Foods rich in vitamins

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Overview

For a person to be healthy is necessary a balanced diet that includes all the essential nutrients, including vitamins.

For the body to function properly, vitamins are essential, and the best way to get them is to eat as natural foods as possible.

Consumption, since an early age, of nutritious food that contains all the necessary vitamins, helps form good eating habits throughout life.


Contents

1. Overview
2. Foods rich in vitamin A and beta-carotene
3. Foods rich in vitamin B
4. Foods rich in vitamin C
5. Foods rich in vitamin D
6. Foods rich in vitamin E


Foods rich in vitamin A and beta-carotene

Vitamin A is an essential vitamin required to view, to the transcription of genetic information, stimulating the immune system and healthy skin. Deficiency of vitamin A can lead to blindness and increases the risk of viral infections. However, this deficiency is more common in developing countries, which is a leading cause of blindness in children.

Excessive consumption of vitamin A can lead to jaundice, nausea, loss of appetite, irritability, vomiting and even hair loss. Daily dose of vitamin A is 5000 IU. Vitamin A is found in eggs, milk, tuna, liver, paprika, red pepper, sweet potatoes, carrots, dark leafy vegetables, pumpkin, lettuce, dried apricots and cantaloupe.

Beta-carotene is a carotenoid that gives the orange pigment to fruits and vegetables. It is a powerful antioxidant that prevents aging and protect against cancer. Beta-carotene is a fat soluble vitamin, so it must be followed by food consumption as olive oil, to speed absorption.

Beta-carotene is found in the composition of carrots, sweet potatoes, pumpkin, green leafy vegetables, apricots, watermelon yellow, cabbage, turnips, mustard, some spices (dried parsley, oregano, marjoram, sage, coriander, thyme) and lettuce .


Foods rich in vitamin B

Also known as thiamine, vitamin B1 supports nerve function and converts supports additional carbohydrates into fat. Vitamin B1 can be assimilated by eating lean pork, black beans, pinto beans, soybeans, peas, tofu, wheat germ, oatmeal and yeast.

Vitamin B2 or riboflavin protects the body from cancer and prevent anemia. It is found in soy milk, beef, lean pork meat, yogurt, eggs, green leafy vegetables, broccoli, asparagus and yeast.

Vitamin B3 or niacin protect against cardiovascular disease and lowers cholesterol. Poultry meat fat, fish, eggs, peas, mushrooms, broccoli, potatoes, peanuts, peanut butter, tofu and cheese are good sources of Vitamin B3.

Vitamin B6 is also known as pyridoxine. This helps lower the risk of heart disease, sustain a good mood and treat sleep disorders. B6 is found in bananas, sunflower seeds, broccoli, avocados, brown rice, oatmeal, animal products and yeast.

Vitamin B12 is important for the formation of red blood cells, the growth of new cells and maintaining healthy central nervous system. It can be assimilated by eating eggs, milk, yogurt, cheese, tuna, clams, oysters and lean meat.


Foods rich in vitamin C

Vitamin C is an essential nutrient necessary for developing and maintaining body scar tissue, blood vessels and cartilage. Vitamin C is needed to manufacture dopamine, and tyrosine peptide hormones. It is a powerful antioxidant that helps reduce oxidative stress and decreases the risk of cancer.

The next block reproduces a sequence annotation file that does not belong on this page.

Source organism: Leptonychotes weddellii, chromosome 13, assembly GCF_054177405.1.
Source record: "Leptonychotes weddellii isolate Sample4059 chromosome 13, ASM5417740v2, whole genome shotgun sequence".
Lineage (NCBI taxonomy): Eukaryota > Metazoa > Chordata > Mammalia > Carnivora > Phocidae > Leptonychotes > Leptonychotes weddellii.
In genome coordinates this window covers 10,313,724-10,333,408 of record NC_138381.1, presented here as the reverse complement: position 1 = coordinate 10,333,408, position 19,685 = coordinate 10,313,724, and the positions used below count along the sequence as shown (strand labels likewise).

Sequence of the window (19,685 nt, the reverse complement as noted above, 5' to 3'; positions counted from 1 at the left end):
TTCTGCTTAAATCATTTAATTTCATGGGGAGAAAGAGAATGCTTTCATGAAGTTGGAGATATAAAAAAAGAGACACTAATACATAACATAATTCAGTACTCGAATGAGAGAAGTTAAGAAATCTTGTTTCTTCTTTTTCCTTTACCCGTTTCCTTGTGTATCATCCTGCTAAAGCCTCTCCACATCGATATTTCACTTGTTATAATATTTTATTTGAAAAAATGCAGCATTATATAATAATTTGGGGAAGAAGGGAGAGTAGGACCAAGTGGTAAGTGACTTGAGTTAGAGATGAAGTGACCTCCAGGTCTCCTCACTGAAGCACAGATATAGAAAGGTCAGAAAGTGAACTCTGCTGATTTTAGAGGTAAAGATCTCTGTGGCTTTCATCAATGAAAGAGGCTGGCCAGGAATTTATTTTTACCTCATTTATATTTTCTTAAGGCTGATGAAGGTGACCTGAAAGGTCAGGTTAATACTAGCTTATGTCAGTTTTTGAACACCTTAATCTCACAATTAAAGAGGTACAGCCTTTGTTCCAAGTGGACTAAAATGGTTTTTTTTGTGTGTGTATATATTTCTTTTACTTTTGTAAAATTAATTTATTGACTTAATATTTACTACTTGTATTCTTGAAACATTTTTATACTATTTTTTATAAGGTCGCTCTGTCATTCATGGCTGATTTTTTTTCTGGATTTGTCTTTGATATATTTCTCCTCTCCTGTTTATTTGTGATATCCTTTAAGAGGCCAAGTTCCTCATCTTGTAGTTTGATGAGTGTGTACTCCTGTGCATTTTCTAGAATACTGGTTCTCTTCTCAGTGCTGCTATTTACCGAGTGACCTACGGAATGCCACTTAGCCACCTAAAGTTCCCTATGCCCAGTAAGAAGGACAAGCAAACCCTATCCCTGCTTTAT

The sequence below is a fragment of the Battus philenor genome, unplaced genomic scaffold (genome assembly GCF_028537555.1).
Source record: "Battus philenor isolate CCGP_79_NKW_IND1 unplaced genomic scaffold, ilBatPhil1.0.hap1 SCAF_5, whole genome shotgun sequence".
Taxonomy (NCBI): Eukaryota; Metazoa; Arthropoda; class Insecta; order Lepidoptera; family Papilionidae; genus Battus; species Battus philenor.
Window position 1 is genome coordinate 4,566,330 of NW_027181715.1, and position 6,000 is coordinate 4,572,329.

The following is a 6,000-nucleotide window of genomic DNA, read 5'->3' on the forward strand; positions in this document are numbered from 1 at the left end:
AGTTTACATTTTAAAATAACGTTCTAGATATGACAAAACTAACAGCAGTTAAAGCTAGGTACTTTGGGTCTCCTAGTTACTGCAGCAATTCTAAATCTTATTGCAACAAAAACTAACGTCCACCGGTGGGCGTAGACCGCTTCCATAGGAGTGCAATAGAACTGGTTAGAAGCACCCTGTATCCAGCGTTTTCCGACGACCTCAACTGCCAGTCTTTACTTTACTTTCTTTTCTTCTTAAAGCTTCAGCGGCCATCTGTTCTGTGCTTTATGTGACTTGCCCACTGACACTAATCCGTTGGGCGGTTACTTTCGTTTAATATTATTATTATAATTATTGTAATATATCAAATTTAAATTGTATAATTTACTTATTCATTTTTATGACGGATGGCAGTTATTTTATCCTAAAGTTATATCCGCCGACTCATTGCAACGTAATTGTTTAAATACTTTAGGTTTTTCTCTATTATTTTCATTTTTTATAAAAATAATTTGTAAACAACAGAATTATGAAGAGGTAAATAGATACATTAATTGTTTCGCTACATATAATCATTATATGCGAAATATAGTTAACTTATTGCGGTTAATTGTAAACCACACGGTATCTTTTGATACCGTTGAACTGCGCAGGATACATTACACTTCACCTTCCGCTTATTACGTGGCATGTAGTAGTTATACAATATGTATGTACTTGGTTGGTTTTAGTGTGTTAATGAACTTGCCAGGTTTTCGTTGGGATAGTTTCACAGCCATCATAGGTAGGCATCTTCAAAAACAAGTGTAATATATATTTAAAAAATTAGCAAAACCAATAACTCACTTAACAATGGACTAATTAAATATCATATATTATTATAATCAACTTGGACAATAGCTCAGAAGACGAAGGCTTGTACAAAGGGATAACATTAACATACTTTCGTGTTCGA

RDA for vitamin D is 60 mg. Vitamin C is necessary for immune function, wound healing, protection against cancer, is essential for heart health and helps reduce allergies and flu symptoms.

Excellent sources of vitamin C are citrus fruits, acai juice, pepper, strawberries, papaya, broccoli, Brussels sprouts, spinach, red and green bell peppers, guava, fresh thyme and parsley, green leafy vegetables, broccoli, cauliflower, kiwi and blueberries.


Foods rich in vitamin D

Vitamin D is an important vitamin indispensable to the body for proper absorption of calcium, bone development, cell growth control, normal neuromuscular function, optimal functioning of the immune system and reducing inflammation.

A deficiency of vitamin D can cause rickets, a disease in which bones do not develop properly. In addition, inadequate levels of vitamin D can weaken the immune system, increase the risk of developing cancer and can causes hair loss.

Excess vitamin D in the body triggers an excessive absorption of calcium, a condition that leads to increased risk of heart attack and kidney stones. RDA for vitamin D is 600 IU, and the threshold of toxicity is considered to be between 10,000 to 40,000 IU per day.

Vitamin D is fat soluble, which means that after the administration should ingest healthy fats to absorb better. It is found mainly in fish oils, fatty fish, liver, beef, cheese, egg yolk and some species of fungi.

Vitamin D is made naturally by the body through skin exposure to sunlight. In addition, vitamin D is added to the composition of many foods such as milk, orange juice, cod liver oil, grains, oysters, soy products, meat, eggs and mushrooms.


Foods rich in vitamin E

Vitamin E is in fact a group of eight fat-soluble vitamins, with a strong effect on the immune system that helps prevent oxidative stress effects on the body.

Adequate vitamin E helps protect against cardiovascular disease, cancer and age-related eye disorders (macular degeneration).

Instead, excess vitamin E can cause excessive bleeding or hemorrhage. Recommended sources of vitamin E are: chicken, fish, turkey, soy, almonds, walnuts, green leafy vegetables and wheat germ, sunflower seeds, pepper, almonds, peanuts, basil and oregano, dried apricots, pickled green olives, spinach, etc.

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